Understanding Mother Adolescent Conflict Discussions

Author: Nancy Eisenberg
Publisher: Blackwell Pub
ISBN:
Size: 72.34 MB
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Adolescence is often thought of as a period during which parent–child interactions can be relatively stressed and conflictual. There are individual differences in this regard, however, with only a modest percent of youth experiencing extremely conflictual relationships with their parents. Relatively little empirical research, however, addresses individual differences in the quality of parent–adolescent interactions concerning potentially conflictual issues. The research reported in this monograph examined dispositional and parenting predictors of the quality of parents’ and their adolescent children’s emotional displays and positive and negative verbalizations when dealing with conflictual issues. Of particular interest were patterns of continuity and discontinuity in the factors related to conflicts. A multimethod, multireporter (mother, teacher, and sometimes adolescent reports) longitudinal approach(over 4 years) was used to assess adolescents’ dispositional characteristics (control/regulation, resiliency, and negative emotionality), youths’ externalizing problems, and parenting variables (warmth, positive expressivity, discussion of emotion, positive and negative family expressivity). Parentadolescent conflicts appear to be influenced by both child characteristics and quality of prior and concurrent parenting, and child effects may be more evident than parent effects in this pattern of relations.

Developing Object Concepts In Infancy

Author: David H. Rakison
Publisher: Wiley-Blackwell
ISBN:
Size: 22.91 MB
Format: PDF
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We present a domain-general framework called constrained attentional associative learning to provide a developmental account for how and when infants form concepts for animates and inanimates that encapsulate not only their surface appearance but also their movement characteristics. Six simulations with the same general-purpose architecture implement the features of the theory to model infant behavior in learning about objects’ motion trajectory, their causal role, their onset of motion, and the initial mapping between a label and a moving object. Behavioral experiments with infants tested novel hypotheses generated by the model, showing that verbal labels initially may be associated with specific features rather than overall shape. Implications of the framework and model are discussed in relation to the mechanisms of early learning, the development of the animate–inanimate distinction, and the nature of development in the first years of life.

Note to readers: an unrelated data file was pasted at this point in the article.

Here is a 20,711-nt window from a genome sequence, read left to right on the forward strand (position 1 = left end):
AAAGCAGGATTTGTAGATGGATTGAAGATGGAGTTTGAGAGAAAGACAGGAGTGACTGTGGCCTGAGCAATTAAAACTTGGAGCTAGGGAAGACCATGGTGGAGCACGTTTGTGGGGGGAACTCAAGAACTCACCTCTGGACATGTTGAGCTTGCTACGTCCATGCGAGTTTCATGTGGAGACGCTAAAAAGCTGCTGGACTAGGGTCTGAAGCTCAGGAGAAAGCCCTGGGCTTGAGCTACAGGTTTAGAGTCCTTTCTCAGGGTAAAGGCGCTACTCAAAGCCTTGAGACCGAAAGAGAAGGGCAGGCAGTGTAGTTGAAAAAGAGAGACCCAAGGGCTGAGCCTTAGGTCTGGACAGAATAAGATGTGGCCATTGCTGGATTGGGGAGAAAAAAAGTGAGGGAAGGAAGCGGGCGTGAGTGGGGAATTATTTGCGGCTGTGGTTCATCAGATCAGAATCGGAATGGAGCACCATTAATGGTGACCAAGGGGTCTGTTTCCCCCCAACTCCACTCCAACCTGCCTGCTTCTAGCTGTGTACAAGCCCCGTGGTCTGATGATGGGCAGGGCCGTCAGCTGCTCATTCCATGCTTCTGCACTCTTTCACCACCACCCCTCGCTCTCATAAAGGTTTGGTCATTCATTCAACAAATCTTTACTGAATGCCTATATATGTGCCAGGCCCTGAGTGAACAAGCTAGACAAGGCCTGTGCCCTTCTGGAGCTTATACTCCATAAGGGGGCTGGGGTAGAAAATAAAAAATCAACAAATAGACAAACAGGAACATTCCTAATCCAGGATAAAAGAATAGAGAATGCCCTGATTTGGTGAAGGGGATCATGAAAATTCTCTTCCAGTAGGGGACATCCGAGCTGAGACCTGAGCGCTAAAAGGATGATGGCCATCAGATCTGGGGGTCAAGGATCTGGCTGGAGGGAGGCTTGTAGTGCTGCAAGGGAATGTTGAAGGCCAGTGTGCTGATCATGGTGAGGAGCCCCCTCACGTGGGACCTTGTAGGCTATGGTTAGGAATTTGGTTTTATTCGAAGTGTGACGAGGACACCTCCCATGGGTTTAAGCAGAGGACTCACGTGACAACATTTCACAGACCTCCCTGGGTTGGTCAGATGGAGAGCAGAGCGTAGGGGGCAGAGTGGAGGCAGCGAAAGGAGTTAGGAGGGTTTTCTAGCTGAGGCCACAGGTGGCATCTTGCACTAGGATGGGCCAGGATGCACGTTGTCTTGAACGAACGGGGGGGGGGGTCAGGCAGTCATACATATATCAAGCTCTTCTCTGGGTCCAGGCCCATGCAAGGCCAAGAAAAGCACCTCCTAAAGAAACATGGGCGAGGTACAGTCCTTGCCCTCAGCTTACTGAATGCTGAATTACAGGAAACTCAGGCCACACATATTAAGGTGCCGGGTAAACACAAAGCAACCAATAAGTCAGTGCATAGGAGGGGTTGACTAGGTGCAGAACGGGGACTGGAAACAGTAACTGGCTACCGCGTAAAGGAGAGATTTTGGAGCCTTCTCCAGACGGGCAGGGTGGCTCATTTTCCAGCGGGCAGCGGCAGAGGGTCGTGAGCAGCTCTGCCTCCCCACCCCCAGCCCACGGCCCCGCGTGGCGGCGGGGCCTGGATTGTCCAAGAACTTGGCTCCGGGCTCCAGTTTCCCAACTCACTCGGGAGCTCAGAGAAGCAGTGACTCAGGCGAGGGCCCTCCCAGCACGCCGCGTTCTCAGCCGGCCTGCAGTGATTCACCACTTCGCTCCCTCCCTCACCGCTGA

The Effects Of Early Social Emotional And Relationship Experience On The Development Of Young Orphanage Children

Author: Susan C. Crockenberg
Publisher: Blackwell Pub
ISBN:
Size: 66.33 MB
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This study represents a quasi-experimental test of the role of early social–emotional experience and adult–child relationships in the development of typically developing children and those with disabilities birth–4 years of age living in orphanages in St. Petersburg, Russian Federation. Caregivers performed routine duties in a perfunctory, business-like manner with minimal interaction with children, and children had 9–12 caregivers per week and as many as 60–100 different caregivers over the first 2 years of life. Orphanages were non-randomly assigned to one of two intervention or a no-intervention condition. Training staff members to engage in warm, sensitive, responsive, and developmentally appropriate interactions during routine care giving duties and altering the structure of care (e.g., higher caregiver-child ratios, stability of caregivers) were associated with substantial improvements in the development of children. Although training alone was less effective than training combined with structure changes, training alone was more effective than no intervention. These findings provide a rationale for making similar improvements in other institutions and perhaps in foster care and non-residential care environments as well and for balancing skill building with social–emotional-relationship training in early childhood personnel preparation curricula.